The Daily Promo – Bojan U.

Bojan U.

Who printed it?
Blurb Books.

Who designed it?
I designed it myself and then had some close and trusted friends with a critical eye look it over and give me pointers.

Tell me about the images?
This collection came together over 3 different shoots for Cycling Canada last year: a portrait/training shoot focusing on the athletes; a shoot to accompany a new sponsorship announcement; and a behind the scenes photo documentary of a UCI Track World Cup. There was a lot latitude in the client specs which really afforded me the freedom to approach this from any angle I wanted.

The superhero physical stature of the athletes was striking to me and I really wanted to capture this in the portraits. I set up a makeshift studio against the concrete (industrial feel) wall at the bottom of the ramp that leads to the track. The athletes would stop by on their way to their post-training massage where I had about 2 minutes with each athlete to make a compelling portrait. Another challenge was the track itself. It can be very cluttered and the different races can be a little confusing. There can be a lot of waiting around but when things do happen, they happen quickly and being in position is key. All in all it was one of the toughest subjects I’ve ever photographed but it also turned out to be one of the most satisfying and rewarding.

How many did you make?
I only printed 50. I had a very specific mailing list for this promo. I will be making a second print run of these.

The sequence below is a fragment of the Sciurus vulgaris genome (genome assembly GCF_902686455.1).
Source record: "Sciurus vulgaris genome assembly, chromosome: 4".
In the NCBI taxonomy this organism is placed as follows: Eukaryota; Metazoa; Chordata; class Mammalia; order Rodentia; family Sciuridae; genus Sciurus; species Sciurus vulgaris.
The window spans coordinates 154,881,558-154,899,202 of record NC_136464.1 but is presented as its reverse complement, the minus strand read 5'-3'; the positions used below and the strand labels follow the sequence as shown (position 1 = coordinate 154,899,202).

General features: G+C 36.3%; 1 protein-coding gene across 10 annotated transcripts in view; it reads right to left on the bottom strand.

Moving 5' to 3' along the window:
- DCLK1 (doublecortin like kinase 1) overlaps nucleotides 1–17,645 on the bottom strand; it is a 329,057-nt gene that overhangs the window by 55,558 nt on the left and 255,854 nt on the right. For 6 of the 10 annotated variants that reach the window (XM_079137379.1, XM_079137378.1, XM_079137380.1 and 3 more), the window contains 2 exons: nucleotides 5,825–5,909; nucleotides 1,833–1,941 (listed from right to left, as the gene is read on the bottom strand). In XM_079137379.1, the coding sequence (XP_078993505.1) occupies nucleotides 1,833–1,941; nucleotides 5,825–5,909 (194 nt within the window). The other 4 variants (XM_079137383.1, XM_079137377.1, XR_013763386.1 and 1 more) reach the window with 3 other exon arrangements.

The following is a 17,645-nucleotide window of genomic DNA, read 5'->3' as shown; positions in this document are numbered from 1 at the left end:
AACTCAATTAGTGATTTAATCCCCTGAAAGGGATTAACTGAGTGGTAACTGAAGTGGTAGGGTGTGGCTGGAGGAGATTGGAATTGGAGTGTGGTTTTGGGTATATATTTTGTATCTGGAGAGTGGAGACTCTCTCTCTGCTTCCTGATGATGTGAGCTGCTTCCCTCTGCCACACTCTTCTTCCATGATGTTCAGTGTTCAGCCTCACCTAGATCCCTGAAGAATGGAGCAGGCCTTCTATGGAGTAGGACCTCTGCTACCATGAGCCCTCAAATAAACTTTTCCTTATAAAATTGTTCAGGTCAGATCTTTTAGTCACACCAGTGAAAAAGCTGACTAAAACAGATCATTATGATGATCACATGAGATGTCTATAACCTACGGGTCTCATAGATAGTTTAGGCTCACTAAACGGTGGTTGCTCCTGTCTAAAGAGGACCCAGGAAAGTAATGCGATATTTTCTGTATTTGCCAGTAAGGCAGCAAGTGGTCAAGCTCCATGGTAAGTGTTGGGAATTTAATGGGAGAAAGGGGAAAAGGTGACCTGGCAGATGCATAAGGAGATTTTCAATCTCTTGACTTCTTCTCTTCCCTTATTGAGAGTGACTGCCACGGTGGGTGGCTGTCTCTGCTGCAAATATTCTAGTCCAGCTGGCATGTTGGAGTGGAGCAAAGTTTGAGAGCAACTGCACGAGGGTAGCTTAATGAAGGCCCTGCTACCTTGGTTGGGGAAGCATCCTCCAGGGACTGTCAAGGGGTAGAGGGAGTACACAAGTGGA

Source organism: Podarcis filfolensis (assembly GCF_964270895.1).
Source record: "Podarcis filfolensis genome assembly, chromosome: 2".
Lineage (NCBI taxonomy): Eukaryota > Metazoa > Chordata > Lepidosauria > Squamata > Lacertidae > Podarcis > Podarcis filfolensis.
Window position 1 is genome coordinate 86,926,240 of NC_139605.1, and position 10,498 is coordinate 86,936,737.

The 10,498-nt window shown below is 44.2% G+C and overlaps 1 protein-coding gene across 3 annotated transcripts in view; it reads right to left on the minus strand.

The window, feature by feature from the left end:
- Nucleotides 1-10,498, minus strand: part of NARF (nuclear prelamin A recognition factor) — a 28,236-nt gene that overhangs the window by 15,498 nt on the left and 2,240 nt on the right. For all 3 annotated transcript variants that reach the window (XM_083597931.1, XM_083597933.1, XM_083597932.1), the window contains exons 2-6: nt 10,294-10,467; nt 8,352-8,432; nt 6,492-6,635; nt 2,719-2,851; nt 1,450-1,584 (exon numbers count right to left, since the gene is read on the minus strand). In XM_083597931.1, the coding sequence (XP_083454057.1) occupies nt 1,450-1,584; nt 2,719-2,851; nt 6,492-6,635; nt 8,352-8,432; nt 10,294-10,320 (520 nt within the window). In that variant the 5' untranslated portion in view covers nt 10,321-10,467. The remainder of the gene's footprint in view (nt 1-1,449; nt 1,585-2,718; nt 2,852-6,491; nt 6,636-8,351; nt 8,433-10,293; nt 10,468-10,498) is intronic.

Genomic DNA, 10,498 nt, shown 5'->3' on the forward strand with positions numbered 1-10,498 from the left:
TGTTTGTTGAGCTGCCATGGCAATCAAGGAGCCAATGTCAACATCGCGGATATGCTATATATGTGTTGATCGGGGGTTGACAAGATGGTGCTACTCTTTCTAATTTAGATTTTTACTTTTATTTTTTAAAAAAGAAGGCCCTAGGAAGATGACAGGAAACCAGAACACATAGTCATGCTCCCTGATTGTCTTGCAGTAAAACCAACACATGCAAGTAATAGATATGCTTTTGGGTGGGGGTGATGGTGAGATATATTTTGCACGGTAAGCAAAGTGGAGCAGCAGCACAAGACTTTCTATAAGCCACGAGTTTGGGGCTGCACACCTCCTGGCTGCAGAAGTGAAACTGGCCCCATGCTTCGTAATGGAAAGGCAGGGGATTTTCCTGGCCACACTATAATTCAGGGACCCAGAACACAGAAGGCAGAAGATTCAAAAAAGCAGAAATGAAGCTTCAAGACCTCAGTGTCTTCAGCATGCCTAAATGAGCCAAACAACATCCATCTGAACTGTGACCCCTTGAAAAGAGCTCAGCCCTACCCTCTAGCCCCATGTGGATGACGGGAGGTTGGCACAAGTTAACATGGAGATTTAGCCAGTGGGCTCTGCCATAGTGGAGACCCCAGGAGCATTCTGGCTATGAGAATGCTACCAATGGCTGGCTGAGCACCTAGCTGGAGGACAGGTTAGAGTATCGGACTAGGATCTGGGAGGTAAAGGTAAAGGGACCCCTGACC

How many times a year do you send out promos?
This is my first time sending out printed promos. It’s a bit of a test run to see if I want to make this a part of my regular marketing. I’m thinking I will send out one or two printed promos per year.

Do you think printed promos are effective for marketing your work?
So far the response has been very positive and I will definitely make this part of my marketing. I can’t say that I have gotten work directly from it but I have received really good messages and feedback about the promo.

The Daily Promo – Mikkel Jul Hvilshøj

Mikkel Jul Hvilshøj

Who printed it?
The promos were printed by a print house called Bording, located just outside Copenhagen, Denmark.

Who designed it?
I did myself, but inspired by a client of mine, who produced a deck of postcards with the images I did for them, I decided to follow that lead. I liked the idea of a selection of postcards inside a cover/sleeve, which was fairly simple. Not a lot of text, but just image driven.

Tell me about the images?